Microchip's ICD is awful? Well, it isn't JTAG (for most chips, but the PIC32 does support JTAG debugging), but the ICD hardware supports all PICs (8, 16, 32 bit) and is available at what appears to be competitive to Atmel's tools (Atmel as an example- their low-end programmer the AVRISP is about the same price at Digikey as the PICKIT3) You can spend more and get more capability no matter what. It seems to me that the debugger that people complain about the most is the one they use the most, no matter the architecture. An ICD is not an ICE- and it doesn't seem like a true ICE exists anymore since nobody was willing to pay the huge price for the development system- ICDs pretty much rely on hardware in the part itself. The cheap generic JTAG debuggers at sparkfun don't get stellar reviews. My experience is that debuggers are a lot like Camaros- everybody has one, and all of them are limited by the person in control.
Higher speed? The max speed on a 32 bit AVR is 66MHz, with 1.5 DMIP/MHz, the max speed on a PIC32MX is 80MHz at 1.65 DMIP/MHz. You can do development on Windows, Mac or Linux with MPLABX for every 8, 16, and 32MHz PIC in Microchip's stable. Microchip's 16 and 32 bit compilers are GCC based (but free versions are limited to -O1 optimization). The newest PIC32, the MZ, will do up to 200MHz.
If you prefer using AVR, great, but at least make your comparisons based on reality. The hard part of doing any development is not the core you're working on, but the code you put into it.
This is anecdote, not data. The median wage for all approved H1B visas during FY2011 was $70,000, the median wage for in the category that includes engineers was $78,000, $72,000 for computer related (source data, www.uscis.gov). Companies like H1B holders, because, in terms of total cost, they are less expensive to employ than US citizens/green card holders/otherwise legal residents. Without H1B, more jobs would be offshored, we do get the benefit of the money the H1B holder being spent in the US.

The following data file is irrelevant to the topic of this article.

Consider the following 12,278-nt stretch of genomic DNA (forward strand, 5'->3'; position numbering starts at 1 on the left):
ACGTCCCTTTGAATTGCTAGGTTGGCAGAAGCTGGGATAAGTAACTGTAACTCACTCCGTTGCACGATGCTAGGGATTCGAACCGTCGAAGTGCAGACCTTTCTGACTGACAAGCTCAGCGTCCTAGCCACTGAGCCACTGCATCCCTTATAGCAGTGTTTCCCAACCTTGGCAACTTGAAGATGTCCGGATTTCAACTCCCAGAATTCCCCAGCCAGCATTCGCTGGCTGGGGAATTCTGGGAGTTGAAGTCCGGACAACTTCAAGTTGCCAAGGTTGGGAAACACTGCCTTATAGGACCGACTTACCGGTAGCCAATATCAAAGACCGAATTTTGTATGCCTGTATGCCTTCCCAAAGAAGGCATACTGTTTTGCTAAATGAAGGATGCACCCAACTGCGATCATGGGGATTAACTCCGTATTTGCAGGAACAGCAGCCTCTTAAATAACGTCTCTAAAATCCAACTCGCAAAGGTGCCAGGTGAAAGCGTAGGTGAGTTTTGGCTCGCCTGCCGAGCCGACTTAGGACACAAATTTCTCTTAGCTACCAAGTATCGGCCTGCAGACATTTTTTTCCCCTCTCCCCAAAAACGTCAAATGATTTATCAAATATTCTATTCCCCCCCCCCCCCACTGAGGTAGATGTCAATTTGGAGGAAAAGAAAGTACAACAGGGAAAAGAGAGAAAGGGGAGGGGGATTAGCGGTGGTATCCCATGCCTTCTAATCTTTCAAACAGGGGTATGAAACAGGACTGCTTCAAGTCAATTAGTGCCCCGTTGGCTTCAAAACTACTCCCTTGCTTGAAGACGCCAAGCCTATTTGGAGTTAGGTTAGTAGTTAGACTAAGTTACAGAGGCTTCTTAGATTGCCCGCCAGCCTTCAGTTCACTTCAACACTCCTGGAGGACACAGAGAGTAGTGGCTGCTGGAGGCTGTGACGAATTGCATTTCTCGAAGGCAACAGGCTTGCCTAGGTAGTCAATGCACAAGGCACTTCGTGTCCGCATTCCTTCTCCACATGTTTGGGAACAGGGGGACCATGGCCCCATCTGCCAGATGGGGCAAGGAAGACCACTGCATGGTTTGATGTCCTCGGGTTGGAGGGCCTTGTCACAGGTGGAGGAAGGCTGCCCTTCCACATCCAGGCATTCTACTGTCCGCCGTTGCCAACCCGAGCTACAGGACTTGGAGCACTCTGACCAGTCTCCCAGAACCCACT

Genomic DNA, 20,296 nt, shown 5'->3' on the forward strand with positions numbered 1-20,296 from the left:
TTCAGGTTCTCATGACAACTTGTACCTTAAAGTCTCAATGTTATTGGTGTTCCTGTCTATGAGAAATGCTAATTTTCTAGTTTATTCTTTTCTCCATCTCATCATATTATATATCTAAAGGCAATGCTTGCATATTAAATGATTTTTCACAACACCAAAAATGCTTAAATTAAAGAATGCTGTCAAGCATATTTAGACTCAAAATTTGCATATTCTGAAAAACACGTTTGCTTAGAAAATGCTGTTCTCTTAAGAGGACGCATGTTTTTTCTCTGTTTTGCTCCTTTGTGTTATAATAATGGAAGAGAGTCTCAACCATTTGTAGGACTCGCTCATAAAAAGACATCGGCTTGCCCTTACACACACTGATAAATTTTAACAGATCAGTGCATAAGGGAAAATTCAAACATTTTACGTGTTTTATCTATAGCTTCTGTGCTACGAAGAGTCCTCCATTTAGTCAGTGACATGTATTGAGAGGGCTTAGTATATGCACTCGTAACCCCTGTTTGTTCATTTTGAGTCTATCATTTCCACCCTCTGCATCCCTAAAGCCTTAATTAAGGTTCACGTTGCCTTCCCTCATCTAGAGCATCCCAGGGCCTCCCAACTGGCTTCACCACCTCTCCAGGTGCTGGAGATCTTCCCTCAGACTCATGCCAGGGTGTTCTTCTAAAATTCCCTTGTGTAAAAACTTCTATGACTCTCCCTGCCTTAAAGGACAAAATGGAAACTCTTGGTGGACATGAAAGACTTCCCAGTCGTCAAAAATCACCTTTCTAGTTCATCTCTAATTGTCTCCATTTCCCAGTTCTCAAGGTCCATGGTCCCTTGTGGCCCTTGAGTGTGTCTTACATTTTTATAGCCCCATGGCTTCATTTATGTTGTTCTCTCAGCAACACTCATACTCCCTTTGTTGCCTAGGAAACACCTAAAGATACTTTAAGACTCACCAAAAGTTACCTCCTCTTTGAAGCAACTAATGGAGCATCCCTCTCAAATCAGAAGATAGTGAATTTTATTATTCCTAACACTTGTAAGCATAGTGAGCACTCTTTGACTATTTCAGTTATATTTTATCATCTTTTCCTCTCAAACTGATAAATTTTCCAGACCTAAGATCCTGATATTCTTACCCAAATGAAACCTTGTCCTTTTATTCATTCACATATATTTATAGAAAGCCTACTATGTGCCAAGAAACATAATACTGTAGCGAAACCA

Believe me, if they could find an American to do this job, they would have, and believe me, there's no one passing up $3-400,000 a year engineering positions at top flight companies. There really are jobs that need immigrant workers to fill, because there really are no Americans to do them.
You left out a very important part, after "there really are no Americans to do them" at a salary companies are willing to pay.
This doesn't use the VGA output from the Raspberry Pi- it uses the composite video output. 75 ohm coax isn't necessarily thin, but for short distances and the type of video they are talking about, even audio cables may be "good enough." As in "good enough" to get the resolution you would expect from composite video.
In Forstchen's book (and according to what I've read) it would take a minimum of well placed 3 nukes in the upper atmosphere to cover the continental US- basically line of sight. I believe it doesn't take a particularly big nuke.
A Faraday cage may protect your devices, but only if the cage is complete- any wires in or out could defeat the purpose and propagate the high field strength (at least high enough to do damage) inside the cage. Since the risetime of the signal is very, very fast, even a tiny crack in the cage would be enough to let in a damaging amount of energy.
Counter-rotate the flywheels and #4 isn't an issue, no matter what the orientation is.
I thought the biggest failure in pedal placement on the Tesla was placing them in a $75,000 car.
Oh my, AC has absolutely no idea about how electricity works.